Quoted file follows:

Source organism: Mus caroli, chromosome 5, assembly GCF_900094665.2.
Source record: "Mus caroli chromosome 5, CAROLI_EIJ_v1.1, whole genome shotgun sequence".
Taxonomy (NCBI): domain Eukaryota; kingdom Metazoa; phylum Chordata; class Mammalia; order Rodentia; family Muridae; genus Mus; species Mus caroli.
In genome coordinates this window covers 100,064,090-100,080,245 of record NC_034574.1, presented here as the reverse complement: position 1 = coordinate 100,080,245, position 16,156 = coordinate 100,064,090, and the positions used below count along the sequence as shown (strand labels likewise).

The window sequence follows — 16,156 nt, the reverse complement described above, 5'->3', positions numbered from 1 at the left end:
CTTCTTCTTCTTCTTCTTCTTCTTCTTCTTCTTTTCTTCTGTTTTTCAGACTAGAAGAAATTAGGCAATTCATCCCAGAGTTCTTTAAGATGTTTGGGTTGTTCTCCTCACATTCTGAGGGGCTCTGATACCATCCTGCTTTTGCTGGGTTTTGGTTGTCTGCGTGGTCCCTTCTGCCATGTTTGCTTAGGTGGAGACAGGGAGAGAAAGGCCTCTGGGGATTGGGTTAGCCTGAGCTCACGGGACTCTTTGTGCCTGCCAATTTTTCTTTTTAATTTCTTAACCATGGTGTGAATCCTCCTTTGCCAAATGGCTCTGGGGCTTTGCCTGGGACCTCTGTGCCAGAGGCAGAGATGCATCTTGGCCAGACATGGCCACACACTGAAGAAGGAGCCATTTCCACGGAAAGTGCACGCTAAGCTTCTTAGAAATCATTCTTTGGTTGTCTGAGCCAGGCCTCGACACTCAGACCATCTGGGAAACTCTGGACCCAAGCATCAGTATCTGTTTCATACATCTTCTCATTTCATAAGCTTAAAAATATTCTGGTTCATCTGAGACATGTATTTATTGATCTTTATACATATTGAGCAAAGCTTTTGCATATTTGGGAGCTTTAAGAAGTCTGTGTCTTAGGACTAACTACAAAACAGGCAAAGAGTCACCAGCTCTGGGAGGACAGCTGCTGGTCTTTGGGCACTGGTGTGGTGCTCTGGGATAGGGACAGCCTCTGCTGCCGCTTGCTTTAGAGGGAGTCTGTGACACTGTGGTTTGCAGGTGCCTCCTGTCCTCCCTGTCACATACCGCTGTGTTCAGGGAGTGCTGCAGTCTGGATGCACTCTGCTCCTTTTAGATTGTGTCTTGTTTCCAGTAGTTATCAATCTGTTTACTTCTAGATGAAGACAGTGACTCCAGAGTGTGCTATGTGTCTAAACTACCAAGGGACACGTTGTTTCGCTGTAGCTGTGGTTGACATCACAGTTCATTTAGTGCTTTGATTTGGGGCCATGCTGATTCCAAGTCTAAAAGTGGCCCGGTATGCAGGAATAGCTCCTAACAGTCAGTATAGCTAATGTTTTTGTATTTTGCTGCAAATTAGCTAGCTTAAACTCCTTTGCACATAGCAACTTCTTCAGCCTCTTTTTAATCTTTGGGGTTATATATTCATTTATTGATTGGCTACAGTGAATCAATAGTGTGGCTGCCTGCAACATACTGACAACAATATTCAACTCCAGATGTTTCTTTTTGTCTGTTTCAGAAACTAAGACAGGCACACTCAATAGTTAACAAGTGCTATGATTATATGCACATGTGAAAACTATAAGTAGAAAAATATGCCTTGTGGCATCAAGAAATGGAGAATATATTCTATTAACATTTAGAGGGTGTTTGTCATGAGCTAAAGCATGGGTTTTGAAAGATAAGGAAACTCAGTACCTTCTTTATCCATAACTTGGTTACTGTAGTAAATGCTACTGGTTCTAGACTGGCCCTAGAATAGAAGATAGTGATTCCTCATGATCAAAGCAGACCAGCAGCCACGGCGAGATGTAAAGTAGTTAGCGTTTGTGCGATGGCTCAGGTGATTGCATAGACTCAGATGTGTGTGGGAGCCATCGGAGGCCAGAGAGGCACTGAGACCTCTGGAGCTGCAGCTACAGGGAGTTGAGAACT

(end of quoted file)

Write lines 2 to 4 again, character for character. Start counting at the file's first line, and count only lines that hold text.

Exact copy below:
Source record: "Mus caroli chromosome 5, CAROLI_EIJ_v1.1, whole genome shotgun sequence".
Taxonomy (NCBI): domain Eukaryota; kingdom Metazoa; phylum Chordata; class Mammalia; order Rodentia; family Muridae; genus Mus; species Mus caroli.
In genome coordinates this window covers 100,064,090-100,080,245 of record NC_034574.1, presented here as the reverse complement: position 1 = coordinate 100,080,245, position 16,156 = coordinate 100,064,090, and the positions used below count along the sequence as shown (strand labels likewise).